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Decisions from experience and statistical probabilities : why they trigger different choices than a priori probabilities

Hau, Robin and Pleskac, Timothy J. and Hertwig, Ralph.. (2010) Decisions from experience and statistical probabilities : why they trigger different choices than a priori probabilities. Journal of behavioral decision making, Vol. 23, H. 1. pp. 48-68.

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Official URL: http://edoc.unibas.ch/dok/A5258341

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Abstract

The distinction between risk and uncertainty is deeply entrenched in psychologists' and economists' thinking. Knight ([1921]), to whom it is frequently attributed, however, went beyond this dichotomy. Within the domain of risk, he set apart a priori and statistical probabilities, a distinction that maps onto that between decisions from description and experience, respectively. We argue this distinction is important because risky choices based on a priori (described) and statistical (experienced) probabilities can substantially diverge. To understand why, we examine various possible contributing factors to the description-experience gap. We find that payoff variability and memory limitations play only a small role in the emergence of the gap. In contrast, the presence of rare events and their representation as either natural frequencies in decisions from experience or single-event probabilities in decisions from description appear relevant for the gap.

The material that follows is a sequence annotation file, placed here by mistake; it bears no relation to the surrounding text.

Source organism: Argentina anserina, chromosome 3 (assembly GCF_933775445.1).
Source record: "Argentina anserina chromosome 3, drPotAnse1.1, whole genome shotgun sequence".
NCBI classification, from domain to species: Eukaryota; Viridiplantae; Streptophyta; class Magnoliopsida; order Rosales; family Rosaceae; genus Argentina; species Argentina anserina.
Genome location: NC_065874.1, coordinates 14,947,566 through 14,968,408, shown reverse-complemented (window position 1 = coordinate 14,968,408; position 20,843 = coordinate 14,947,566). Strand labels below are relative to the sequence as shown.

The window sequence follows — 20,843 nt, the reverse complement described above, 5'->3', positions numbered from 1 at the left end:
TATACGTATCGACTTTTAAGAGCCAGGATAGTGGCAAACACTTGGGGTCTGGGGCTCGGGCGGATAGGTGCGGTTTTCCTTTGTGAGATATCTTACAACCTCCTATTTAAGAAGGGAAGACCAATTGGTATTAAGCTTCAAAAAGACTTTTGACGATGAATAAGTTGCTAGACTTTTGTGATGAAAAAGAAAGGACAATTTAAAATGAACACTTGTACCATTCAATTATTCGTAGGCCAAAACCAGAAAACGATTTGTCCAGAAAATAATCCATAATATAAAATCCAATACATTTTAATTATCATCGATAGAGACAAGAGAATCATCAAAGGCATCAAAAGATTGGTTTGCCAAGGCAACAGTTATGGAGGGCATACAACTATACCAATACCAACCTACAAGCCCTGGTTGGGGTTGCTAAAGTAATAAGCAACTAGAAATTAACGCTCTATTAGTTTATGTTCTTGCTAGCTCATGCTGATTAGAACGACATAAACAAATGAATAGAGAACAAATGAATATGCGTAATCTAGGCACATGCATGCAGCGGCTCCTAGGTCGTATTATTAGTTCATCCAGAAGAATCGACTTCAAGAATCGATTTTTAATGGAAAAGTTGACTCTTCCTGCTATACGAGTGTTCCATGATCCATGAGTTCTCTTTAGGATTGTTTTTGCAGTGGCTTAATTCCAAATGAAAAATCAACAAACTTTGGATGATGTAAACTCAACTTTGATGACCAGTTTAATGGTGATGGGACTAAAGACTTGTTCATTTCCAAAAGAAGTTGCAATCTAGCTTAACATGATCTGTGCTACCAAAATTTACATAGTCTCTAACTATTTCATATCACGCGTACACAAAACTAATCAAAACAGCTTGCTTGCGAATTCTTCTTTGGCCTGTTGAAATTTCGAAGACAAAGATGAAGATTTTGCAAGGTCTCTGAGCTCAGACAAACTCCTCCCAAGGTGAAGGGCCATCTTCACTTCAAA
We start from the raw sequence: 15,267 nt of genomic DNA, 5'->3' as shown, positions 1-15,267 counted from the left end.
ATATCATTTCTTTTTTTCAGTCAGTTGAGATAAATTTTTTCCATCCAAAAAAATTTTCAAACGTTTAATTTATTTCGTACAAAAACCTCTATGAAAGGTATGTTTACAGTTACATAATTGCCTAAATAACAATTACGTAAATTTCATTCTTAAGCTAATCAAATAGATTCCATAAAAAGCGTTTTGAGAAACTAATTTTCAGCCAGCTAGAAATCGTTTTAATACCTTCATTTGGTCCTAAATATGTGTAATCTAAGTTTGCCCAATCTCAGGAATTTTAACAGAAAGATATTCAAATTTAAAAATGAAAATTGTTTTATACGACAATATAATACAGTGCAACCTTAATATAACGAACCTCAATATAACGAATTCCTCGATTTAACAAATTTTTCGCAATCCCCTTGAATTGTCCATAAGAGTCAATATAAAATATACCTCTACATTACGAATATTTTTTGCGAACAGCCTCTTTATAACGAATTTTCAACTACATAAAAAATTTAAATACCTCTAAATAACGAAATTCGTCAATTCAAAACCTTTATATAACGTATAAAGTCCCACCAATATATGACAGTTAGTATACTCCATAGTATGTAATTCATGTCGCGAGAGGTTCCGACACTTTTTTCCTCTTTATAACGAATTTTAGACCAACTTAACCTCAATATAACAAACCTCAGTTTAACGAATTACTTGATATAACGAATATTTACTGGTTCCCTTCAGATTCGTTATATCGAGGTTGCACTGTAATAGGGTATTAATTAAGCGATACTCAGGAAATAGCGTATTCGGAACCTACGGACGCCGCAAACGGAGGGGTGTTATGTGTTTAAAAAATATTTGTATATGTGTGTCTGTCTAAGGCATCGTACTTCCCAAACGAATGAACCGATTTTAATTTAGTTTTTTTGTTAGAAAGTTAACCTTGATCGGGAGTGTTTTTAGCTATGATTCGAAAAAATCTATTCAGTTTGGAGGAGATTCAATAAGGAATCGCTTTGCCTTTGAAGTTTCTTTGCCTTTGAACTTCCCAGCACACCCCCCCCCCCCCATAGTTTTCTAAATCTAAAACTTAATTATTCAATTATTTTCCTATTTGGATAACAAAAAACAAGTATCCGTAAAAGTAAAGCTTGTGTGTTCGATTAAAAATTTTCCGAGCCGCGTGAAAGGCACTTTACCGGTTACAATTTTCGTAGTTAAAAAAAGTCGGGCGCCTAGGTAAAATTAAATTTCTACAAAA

Faculties and Departments:07 Faculty of Psychology > Departement Psychologie > Ehemalige Einheiten Psychologie > Cognitive and Decision Sciences (Hertwig)
UniBasel Contributors:Hertwig, Ralph
Item Type:Article, refereed
Article Subtype:Research Article
Bibsysno:Link to catalogue
Publisher:John Wiley
ISSN:0894-3257
Note:Publication type according to Uni Basel Research Database: Journal article
Last Modified:22 Mar 2012 14:24
Deposited On:22 Mar 2012 13:42

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